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Procedure for processing a text for inclusion in our corpora: March 2015 Workshop Demo

We are happy to help you with this process. Please contact a member of the SCRIPTORIUM team if you have a text you want to include in our corpora. Sometimes there are copyright or intellectual property issues with a text (especially if you are working from a published edition), and we can talk to you about the options in these cases.

The following documentation describes processing a demo text (one saying from the Sahidic Apophthegmata Patrum).

What you will need


Perl programming language (Windows users only; comes pre-installed on MacOs)
Text editor such as Text Wrangler
Antinoou Coptic font for Unicode (UTF-8) Microsoft Excel


All of the following are available in a zip file
Sample file of Coptic text (in UTF-8)
Zeldes Excel add-in to import text files into a spreadsheet for annotation MacOS | Windows
Tree-tagger program for Windows or Mac OS
SCRIPTORIUM Coptic models for Tree-tagger
Language of origin tagger
Also please download this additional file (the lexicon for the tokenizer). This file is not in the big zip file. After you download it, open the zip, and move the file to the main workshop folder (the same folder that contains the file).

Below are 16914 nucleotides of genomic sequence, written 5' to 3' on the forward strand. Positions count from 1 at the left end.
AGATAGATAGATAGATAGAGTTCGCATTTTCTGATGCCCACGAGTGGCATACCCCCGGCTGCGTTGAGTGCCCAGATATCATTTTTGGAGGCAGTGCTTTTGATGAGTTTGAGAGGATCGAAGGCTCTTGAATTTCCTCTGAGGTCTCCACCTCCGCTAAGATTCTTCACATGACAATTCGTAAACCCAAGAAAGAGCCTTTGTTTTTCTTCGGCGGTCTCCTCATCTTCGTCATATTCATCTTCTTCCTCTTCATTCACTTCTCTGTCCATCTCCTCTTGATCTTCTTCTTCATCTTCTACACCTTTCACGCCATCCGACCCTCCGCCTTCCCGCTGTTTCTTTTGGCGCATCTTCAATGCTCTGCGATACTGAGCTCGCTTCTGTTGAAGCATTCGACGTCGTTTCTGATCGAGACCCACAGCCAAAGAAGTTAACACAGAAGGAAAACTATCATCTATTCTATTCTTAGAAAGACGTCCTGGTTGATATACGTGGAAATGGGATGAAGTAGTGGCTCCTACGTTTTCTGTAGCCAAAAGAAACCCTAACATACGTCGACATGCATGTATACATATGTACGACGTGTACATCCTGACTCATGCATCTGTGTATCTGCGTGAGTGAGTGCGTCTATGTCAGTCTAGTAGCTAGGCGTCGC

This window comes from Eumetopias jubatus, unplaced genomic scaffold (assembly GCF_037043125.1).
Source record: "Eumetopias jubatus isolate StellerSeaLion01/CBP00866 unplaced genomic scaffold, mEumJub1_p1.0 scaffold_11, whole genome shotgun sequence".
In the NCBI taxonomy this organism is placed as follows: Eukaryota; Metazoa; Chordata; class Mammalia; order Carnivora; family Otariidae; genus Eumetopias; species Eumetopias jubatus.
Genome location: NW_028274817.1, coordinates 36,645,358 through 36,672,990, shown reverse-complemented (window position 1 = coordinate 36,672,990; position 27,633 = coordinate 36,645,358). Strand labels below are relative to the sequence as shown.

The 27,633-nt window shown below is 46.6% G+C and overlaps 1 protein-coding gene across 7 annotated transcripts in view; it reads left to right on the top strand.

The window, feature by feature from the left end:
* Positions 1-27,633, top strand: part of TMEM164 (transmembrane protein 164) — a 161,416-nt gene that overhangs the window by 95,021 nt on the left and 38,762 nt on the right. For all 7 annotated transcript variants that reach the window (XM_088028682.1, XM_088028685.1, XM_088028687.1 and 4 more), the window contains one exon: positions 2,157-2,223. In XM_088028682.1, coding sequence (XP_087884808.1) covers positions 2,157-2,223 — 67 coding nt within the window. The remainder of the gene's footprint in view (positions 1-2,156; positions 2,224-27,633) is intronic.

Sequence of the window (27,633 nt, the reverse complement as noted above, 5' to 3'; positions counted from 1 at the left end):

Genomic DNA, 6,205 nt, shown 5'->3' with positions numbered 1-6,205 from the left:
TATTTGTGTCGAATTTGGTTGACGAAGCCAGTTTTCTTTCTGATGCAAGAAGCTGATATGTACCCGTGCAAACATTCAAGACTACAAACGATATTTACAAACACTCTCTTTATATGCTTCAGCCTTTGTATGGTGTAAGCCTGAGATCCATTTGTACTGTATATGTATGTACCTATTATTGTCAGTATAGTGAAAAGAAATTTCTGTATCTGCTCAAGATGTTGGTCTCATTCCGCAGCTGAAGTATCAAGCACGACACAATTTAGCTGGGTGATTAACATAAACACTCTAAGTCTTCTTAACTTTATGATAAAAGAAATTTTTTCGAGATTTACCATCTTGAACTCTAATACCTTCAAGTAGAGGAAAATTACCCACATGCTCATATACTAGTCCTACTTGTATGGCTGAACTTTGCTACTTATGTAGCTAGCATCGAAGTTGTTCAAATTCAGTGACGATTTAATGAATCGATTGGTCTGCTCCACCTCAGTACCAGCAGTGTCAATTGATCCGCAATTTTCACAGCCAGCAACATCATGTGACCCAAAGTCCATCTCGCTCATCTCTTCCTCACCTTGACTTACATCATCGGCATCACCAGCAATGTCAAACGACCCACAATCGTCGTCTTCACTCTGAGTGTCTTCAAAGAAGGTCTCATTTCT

Overview of process
1. Text file

Take a text file of Coptic keyed in the unicode Coptic characterset. (SCRIPTORIUM uses the Antinoou font and keyboard.)

Save the file as a plain text file (.txt) encoded in UTF-8. (Most text editors have an option in Preferences for opening and saving texts in UTF-8.

Be sure there is a space between each Coptic bound group. (You do not need to segment all the morphemes. We follow Layton's conventions for segmenting bound groups. For example ⲁϥⲟⲩⲱϣⲃ ⲛⲁϥ, not ⲁ ϥ ⲟⲩⲱϣⲃ ⲛⲁ ϥ, nor ⲁϥⲟⲩⲱϣⲃⲛⲁϥ. (Our Transcription Guidelines have more details.)

Mac users: save your text file using Unix line breaks/carriage returns. Most text editors have an option for toggling between Windows/Mac/Unix line breaks; we recommend the free texteditor Text Wrangler . This formatting option is displayed at the bottom of the window.

Advanced: If you have a text in ASCII, in one of the old, pre-Unicode legacy fonts, such as Lasercoptic, it may be possible to convert your text using one of our character converters. Check with us after the workshop.

2. Tokenizer

Put a copy of the text file in the folder housing the tokenizer (

Open a terminal window in the directory containing the tokenizer and text file.

Type the command perl AP.006.n196.worms_utf8.txt > AP.006.n196.tokenized.txt
(Note: the basic command format is to perl inputfile.txt > outputfile.txt. You need to create an original filename for your outut file, so that you don't overwrite any existing file. We suggest AP.006.n196.tokenized.txt but you can use anything.)